Examination should start with checking the patient’s visual acuity and carefully checking the patient’s pupils for the presence of an afferent pupillary defect. A relative afferent pupillary defect can result from traumatic optic neuropathy or optic nerve avulsion and ultimately suggest a more guarded visual prognosis. A cataract alone will not result in an afferent pupillary defect.
In the setting of acute trauma, it is then helpful to check the patient’s globe to ensure there is no direct penetrating injury before proceeding. For example, manipulation of the globe to obtain an intraocular pressure (IOP) can place additional force on the globe and lead to further prolapse of intraocular contents.

Once globe stability is confirmed, an intraocular pressure may be obtained.

A low pressure suggests either a penetrating injury with potential globe rupture or a cyclodialysis cleft. Of note, a normal intraocular pressure cannot rule out an open globe, as a self-sealing wound may be present. Sometimes, globe exploration with conjunctival cut down and scleral exploration may be needed to rule out an occult perforation.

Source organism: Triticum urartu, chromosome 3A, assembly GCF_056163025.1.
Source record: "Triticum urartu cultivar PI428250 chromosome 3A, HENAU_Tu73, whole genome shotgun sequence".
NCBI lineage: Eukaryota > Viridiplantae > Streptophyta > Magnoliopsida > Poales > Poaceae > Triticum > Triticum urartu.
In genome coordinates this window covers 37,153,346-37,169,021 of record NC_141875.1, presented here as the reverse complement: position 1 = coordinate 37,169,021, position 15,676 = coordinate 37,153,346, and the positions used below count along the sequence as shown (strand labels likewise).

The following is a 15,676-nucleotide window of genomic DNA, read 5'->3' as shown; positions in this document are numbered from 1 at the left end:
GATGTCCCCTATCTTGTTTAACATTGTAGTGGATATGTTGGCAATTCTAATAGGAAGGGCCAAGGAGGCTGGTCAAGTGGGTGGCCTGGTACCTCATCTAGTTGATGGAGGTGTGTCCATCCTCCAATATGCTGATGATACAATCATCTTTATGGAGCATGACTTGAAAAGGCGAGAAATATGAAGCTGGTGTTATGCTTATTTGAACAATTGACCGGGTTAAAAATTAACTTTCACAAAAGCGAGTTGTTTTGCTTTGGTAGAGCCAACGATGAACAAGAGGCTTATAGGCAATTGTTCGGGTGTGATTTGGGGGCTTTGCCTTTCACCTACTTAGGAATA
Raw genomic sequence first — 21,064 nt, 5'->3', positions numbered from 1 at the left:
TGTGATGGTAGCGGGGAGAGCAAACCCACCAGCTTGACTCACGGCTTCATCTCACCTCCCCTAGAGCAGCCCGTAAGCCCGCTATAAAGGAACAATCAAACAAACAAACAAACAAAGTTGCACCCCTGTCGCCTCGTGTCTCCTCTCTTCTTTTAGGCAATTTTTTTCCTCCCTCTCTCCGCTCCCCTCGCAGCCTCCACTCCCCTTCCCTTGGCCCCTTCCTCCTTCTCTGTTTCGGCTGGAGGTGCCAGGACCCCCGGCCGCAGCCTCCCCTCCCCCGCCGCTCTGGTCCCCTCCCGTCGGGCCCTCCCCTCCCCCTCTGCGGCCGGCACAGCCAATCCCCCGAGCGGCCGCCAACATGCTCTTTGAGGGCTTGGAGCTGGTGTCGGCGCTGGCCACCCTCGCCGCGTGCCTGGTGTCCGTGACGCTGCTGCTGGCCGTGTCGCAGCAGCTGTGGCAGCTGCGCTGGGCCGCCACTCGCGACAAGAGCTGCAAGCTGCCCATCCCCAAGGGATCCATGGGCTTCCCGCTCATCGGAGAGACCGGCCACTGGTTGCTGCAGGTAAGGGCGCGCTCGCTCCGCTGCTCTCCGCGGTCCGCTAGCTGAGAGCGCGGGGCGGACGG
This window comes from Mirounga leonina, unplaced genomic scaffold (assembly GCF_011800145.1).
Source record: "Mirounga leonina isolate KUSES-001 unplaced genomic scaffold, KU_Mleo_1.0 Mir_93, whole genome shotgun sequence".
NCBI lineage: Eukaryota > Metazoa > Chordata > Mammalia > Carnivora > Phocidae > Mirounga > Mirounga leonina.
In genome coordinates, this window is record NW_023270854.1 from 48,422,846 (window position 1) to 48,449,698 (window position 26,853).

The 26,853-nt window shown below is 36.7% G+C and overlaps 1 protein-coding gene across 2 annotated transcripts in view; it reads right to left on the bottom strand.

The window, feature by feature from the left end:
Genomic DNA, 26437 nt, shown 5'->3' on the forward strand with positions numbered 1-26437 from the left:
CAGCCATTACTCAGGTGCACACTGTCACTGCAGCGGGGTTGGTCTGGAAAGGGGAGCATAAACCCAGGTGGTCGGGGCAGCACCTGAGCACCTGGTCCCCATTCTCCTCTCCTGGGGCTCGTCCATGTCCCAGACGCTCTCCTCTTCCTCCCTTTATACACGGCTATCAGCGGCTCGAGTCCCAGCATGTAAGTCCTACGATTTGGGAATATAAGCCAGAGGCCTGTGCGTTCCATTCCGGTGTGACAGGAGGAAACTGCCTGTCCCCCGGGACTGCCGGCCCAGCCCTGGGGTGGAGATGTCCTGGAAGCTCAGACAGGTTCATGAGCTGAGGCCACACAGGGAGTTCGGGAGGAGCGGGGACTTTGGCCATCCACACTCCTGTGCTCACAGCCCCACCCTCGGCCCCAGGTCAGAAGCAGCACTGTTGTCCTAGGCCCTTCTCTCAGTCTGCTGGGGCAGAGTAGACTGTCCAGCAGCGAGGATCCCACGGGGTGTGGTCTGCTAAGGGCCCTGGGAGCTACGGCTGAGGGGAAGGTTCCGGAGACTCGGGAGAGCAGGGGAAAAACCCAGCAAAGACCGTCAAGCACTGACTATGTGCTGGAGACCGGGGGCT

An elevated IOP may be evidence of lens-associated glaucoma (phacomorphic, phacoantigenic, lens-particle glaucoma), hyphema, orbital compartment syndrome (for example, from a retrobulbar hematoma in the acute setting), or angle recession glaucoma (in a patient presenting after a more remote injury).

Clinical pearls for a successful slit lamp examination of a traumatic cataract

A slit lamp examination should then be performed to look for the presence of any penetrating injury. A fluorescein strip can be used to perform a Seidel test to identify the presence of full-thickness corneal lacerations. In an intact globe presenting after a remote injury, gonioscopy should be performed to look for the presence of angle recession.